As a Jew, I love discovering and proudly announcing which celebrities join me each year in lighting the menorah. It isn’t often that our kind grace the silver screen in a big mainstream manner, so anytime Scarlett Johansson or Jake Gyllenhaal pop up, my friends know to expect an all-knowing spiel from me regarding their ancestry.
This yearning for representation and acknowledgement, buried deep beneath a millennia of historical persecution, extends to fictional characters as well. Despite his evil deeds, I can’t help but sympathize with Magneto, who was a Holocaust survivor long before he became the arch nemesis of the X-Men. Though never a big fan of the Fantastic Four, I was thrilled to see The Thing rock a kippah and a tallis at his wedding earlier this year. As a people, we haven’t had much of a blockbuster pop culture footprint, so additions to the growing list are always welcomed.
That’s why I must extend a hearty shout-out to Vulture’s Abraham Riesman, who noticed a key detail about Jake Johnson’s Peter B. Parker in the positively fantastic Spider-Man: Into the Spider-Verse, a moment I missed that hints at the character’s potential religious roots.
The movie—which, to reiterate, is great—brings together Spider-People from all different dimensions to help the fresh-faced wall-crawler and main character Miles Morales (voiced by Shameik Moore). One of these Spidey-folks is Peter B. Parker, an aging vigilante who has grown jaded in his career as a hero as his personal life has fallen apart. During a montage recapping his life, we quickly witness him marrying comics sweetheart Mary Jane Watson as he stomps a glass wrapped in cloth, which any Jew will recognize as a longstanding Hebrew custom that dates back to the writing of the Talmud way back in 500 CE.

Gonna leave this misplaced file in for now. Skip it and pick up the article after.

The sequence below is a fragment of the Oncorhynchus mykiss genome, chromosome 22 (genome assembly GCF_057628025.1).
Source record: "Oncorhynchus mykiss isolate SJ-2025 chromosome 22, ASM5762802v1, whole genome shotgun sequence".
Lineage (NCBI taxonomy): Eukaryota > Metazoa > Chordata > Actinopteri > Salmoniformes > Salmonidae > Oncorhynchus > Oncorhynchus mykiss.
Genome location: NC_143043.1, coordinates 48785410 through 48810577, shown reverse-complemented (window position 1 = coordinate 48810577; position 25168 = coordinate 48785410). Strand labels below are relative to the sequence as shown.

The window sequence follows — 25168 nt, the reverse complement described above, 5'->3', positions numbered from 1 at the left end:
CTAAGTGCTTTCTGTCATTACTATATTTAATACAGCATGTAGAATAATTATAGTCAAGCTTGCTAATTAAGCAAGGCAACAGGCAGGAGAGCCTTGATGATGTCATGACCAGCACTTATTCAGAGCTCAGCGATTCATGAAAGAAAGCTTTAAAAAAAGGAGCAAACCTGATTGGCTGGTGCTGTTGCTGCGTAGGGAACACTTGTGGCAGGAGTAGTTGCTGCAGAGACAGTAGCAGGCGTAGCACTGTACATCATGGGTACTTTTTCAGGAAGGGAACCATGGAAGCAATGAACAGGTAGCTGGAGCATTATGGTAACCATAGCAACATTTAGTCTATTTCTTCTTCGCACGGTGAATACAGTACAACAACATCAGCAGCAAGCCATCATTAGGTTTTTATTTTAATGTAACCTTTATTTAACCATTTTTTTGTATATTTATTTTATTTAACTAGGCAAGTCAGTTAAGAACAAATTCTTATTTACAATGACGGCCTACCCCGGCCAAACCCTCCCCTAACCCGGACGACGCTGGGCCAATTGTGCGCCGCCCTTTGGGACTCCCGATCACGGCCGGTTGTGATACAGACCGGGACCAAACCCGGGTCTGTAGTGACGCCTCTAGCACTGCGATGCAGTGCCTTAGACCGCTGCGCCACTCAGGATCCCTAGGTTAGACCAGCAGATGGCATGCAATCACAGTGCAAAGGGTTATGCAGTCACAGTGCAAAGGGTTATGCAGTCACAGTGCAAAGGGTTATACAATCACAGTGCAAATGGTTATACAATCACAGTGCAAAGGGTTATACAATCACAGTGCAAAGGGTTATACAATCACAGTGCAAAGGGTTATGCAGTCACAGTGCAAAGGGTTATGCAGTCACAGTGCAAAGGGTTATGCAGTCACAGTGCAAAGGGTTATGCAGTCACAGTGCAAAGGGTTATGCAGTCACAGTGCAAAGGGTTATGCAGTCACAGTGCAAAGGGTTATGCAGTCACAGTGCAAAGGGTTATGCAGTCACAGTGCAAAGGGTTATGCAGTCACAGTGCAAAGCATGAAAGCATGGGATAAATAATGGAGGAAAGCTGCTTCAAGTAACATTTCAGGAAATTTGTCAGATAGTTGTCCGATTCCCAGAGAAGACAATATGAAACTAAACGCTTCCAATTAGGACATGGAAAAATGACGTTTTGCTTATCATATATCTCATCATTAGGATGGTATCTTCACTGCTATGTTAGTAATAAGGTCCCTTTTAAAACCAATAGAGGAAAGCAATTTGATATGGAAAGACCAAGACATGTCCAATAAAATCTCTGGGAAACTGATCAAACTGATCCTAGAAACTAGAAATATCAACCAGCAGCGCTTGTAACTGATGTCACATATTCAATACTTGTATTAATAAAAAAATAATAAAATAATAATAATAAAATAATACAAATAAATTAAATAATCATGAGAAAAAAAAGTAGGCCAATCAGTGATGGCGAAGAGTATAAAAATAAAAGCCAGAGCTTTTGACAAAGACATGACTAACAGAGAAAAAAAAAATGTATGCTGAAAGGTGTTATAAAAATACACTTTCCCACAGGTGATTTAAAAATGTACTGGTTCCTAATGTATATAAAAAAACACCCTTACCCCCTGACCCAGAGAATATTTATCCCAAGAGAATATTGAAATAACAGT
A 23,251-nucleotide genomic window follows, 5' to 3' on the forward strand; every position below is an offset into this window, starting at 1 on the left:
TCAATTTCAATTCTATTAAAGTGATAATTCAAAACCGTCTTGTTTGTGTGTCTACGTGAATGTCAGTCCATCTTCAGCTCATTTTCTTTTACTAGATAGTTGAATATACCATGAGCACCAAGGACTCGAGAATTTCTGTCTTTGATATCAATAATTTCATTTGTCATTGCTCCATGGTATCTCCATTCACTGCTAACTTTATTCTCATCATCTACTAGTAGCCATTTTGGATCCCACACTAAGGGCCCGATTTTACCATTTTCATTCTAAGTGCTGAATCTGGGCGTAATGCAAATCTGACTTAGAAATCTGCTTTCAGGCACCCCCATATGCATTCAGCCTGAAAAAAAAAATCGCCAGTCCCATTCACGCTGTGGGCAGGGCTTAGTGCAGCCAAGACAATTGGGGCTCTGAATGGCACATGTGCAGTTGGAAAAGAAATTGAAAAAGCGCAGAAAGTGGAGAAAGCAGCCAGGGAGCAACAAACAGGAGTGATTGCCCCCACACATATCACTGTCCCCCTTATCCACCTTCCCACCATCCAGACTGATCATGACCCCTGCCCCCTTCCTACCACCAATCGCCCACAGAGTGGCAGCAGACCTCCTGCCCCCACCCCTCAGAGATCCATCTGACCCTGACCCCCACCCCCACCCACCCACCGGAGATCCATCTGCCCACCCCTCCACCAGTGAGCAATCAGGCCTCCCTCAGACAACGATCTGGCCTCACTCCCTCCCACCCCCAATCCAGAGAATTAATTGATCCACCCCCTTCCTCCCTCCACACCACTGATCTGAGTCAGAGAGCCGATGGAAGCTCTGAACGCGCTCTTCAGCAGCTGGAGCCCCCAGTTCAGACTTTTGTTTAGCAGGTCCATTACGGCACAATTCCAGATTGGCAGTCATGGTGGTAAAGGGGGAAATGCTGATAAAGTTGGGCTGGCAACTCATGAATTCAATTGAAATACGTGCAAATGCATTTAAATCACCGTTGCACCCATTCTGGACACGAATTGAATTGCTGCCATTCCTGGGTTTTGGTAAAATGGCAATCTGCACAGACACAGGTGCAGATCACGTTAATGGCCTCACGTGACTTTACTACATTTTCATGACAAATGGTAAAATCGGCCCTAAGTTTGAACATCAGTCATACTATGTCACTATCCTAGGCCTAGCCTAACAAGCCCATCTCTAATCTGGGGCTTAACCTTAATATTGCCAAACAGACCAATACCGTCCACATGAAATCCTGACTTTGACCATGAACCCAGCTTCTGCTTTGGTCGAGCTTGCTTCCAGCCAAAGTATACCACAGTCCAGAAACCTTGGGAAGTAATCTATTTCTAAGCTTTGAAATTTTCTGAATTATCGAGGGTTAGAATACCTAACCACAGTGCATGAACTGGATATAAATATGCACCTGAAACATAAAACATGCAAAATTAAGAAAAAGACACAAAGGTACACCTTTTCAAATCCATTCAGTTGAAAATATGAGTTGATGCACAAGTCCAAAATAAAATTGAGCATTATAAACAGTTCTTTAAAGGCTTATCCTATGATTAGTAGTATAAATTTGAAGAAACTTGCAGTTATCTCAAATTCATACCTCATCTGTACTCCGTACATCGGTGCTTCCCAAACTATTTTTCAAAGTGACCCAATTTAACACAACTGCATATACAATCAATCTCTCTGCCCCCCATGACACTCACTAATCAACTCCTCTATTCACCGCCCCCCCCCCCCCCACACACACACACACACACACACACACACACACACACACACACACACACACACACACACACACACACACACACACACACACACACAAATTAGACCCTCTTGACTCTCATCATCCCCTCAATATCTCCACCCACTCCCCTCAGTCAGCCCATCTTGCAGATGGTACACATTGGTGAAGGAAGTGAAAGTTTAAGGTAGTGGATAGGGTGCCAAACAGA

Hold the phone—is Peter B. Parker Jewish? The short answer: He’s Jewish enough that I’m absolutely adding him to the list.
“I happen to have a personal conviction, for many reasons, that Peter B. Parker is likely Jewish,” co-director Rodney Rothman told Riesman. “Personally, I grew up in Forest Hills, Queens”— Parker’s neighborhood—“and I’m Jewish, so maybe I’m just projecting.”
I know my fellow members of the tribe are leaping with joy right now (and we’re not exactly known for our leaping capabilities). However, there is a caveat here we must first accept.
“I will say, because this is an alternate universe, we just don’t know,” Rothman added. “It could be that Buddhists step on glass. It could be that M.J. is Jewish and Peter converted…” Still, that millisecond of footage had a purpose.
“I had my own personal theory and I was a real loudmouth about it,” Rothman said. “I was mainly just messing with people, but I would say, ‘You know Spider-Man is Jewish, right?’ I was like, ‘His name is ‘Spider-Man,’ just for starters.” When he said this, Rothman pronounced it as “Spiderm’n,” as one would with many Ashkenazi Jewish surnames—like Rothman, for example.
Alternate universe or not, we’re claiming Peter B. Parker as one of our own and throwing a party. Just don’t expect us to drink any manischewitz wine at it.